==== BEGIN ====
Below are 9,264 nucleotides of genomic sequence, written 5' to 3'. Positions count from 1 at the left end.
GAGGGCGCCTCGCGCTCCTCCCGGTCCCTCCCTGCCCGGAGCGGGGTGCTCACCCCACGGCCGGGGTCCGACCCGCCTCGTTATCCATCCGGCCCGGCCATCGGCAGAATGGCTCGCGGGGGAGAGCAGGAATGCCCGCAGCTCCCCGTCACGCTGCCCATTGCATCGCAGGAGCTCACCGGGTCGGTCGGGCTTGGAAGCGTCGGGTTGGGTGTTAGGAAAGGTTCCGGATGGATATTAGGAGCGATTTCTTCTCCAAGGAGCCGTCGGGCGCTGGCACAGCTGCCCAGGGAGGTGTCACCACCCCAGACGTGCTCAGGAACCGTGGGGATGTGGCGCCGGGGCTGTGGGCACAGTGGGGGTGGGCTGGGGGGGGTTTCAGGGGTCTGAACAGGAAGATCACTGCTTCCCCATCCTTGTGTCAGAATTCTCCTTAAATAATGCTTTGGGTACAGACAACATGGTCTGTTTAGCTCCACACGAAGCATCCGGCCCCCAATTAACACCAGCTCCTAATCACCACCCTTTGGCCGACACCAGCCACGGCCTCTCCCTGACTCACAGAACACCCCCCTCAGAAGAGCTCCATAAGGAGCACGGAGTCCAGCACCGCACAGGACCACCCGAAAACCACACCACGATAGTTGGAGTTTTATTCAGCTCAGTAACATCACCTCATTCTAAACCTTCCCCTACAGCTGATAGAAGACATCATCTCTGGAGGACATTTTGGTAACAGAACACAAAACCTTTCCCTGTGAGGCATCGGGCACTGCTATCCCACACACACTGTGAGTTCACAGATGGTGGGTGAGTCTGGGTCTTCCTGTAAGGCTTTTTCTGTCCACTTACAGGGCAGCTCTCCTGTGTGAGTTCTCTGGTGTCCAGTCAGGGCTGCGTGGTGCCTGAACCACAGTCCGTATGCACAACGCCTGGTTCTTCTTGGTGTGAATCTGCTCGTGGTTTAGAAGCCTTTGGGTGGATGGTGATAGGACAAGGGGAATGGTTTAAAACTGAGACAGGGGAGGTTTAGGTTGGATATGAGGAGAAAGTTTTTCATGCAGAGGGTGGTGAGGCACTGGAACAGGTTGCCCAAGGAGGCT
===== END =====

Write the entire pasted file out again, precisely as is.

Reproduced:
Below are 9,264 nucleotides of genomic sequence, written 5' to 3'. Positions count from 1 at the left end.
GAGGGCGCCTCGCGCTCCTCCCGGTCCCTCCCTGCCCGGAGCGGGGTGCTCACCCCACGGCCGGGGTCCGACCCGCCTCGTTATCCATCCGGCCCGGCCATCGGCAGAATGGCTCGCGGGGGAGAGCAGGAATGCCCGCAGCTCCCCGTCACGCTGCCCATTGCATCGCAGGAGCTCACCGGGTCGGTCGGGCTTGGAAGCGTCGGGTTGGGTGTTAGGAAAGGTTCCGGATGGATATTAGGAGCGATTTCTTCTCCAAGGAGCCGTCGGGCGCTGGCACAGCTGCCCAGGGAGGTGTCACCACCCCAGACGTGCTCAGGAACCGTGGGGATGTGGCGCCGGGGCTGTGGGCACAGTGGGGGTGGGCTGGGGGGGGTTTCAGGGGTCTGAACAGGAAGATCACTGCTTCCCCATCCTTGTGTCAGAATTCTCCTTAAATAATGCTTTGGGTACAGACAACATGGTCTGTTTAGCTCCACACGAAGCATCCGGCCCCCAATTAACACCAGCTCCTAATCACCACCCTTTGGCCGACACCAGCCACGGCCTCTCCCTGACTCACAGAACACCCCCCTCAGAAGAGCTCCATAAGGAGCACGGAGTCCAGCACCGCACAGGACCACCCGAAAACCACACCACGATAGTTGGAGTTTTATTCAGCTCAGTAACATCACCTCATTCTAAACCTTCCCCTACAGCTGATAGAAGACATCATCTCTGGAGGACATTTTGGTAACAGAACACAAAACCTTTCCCTGTGAGGCATCGGGCACTGCTATCCCACACACACTGTGAGTTCACAGATGGTGGGTGAGTCTGGGTCTTCCTGTAAGGCTTTTTCTGTCCACTTACAGGGCAGCTCTCCTGTGTGAGTTCTCTGGTGTCCAGTCAGGGCTGCGTGGTGCCTGAACCACAGTCCGTATGCACAACGCCTGGTTCTTCTTGGTGTGAATCTGCTCGTGGTTTAGAAGCCTTTGGGTGGATGGTGATAGGACAAGGGGAATGGTTTAAAACTGAGACAGGGGAGGTTTAGGTTGGATATGAGGAGAAAGTTTTTCATGCAGAGGGTGGTGAGGCACTGGAACAGGTTGCCCAAGGAGGCT